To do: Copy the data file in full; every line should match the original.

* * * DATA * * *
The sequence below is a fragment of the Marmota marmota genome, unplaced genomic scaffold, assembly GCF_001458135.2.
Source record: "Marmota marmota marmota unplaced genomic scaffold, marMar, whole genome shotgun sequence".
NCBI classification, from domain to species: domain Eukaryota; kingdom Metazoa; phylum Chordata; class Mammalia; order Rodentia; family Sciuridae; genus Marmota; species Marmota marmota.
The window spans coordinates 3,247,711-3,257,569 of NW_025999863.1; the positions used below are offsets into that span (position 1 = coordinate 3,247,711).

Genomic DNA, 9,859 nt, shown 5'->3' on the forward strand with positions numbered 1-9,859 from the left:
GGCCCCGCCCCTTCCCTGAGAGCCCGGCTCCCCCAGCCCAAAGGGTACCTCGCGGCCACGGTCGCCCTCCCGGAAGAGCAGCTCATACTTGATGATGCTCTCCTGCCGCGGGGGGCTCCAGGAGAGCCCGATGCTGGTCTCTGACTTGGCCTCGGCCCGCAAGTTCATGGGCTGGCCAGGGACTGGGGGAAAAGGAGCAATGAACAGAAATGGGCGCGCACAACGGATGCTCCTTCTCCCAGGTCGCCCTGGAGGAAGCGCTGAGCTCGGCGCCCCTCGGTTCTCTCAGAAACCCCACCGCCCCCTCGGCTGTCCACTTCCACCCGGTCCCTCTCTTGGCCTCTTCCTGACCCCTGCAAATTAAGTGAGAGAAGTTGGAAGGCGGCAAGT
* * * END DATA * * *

The sequence below is a fragment of the Marmota marmota genome, unplaced genomic scaffold, assembly GCF_001458135.2.
Source record: "Marmota marmota marmota unplaced genomic scaffold, marMar, whole genome shotgun sequence".
NCBI classification, from domain to species: domain Eukaryota; kingdom Metazoa; phylum Chordata; class Mammalia; order Rodentia; family Sciuridae; genus Marmota; species Marmota marmota.
The window spans coordinates 3,247,711-3,257,569 of NW_025999863.1; the positions used below are offsets into that span (position 1 = coordinate 3,247,711).

Genomic DNA, 9,859 nt, shown 5'->3' on the forward strand with positions numbered 1-9,859 from the left:
GGCCCCGCCCCTTCCCTGAGAGCCCGGCTCCCCCAGCCCAAAGGGTACCTCGCGGCCACGGTCGCCCTCCCGGAAGAGCAGCTCATACTTGATGATGCTCTCCTGCCGCGGGGGGCTCCAGGAGAGCCCGATGCTGGTCTCTGACTTGGCCTCGGCCCGCAAGTTCATGGGCTGGCCAGGGACTGGGGGAAAAGGAGCAATGAACAGAAATGGGCGCGCACAACGGATGCTCCTTCTCCCAGGTCGCCCTGGAGGAAGCGCTGAGCTCGGCGCCCCTCGGTTCTCTCAGAAACCCCACCGCCCCCTCGGCTGTCCACTTCCACCCGGTCCCTCTCTTGGCCTCTTCCTGACCCCTGCAAATTAAGTGAGAGAAGTTGGAAGGCGGCAAGT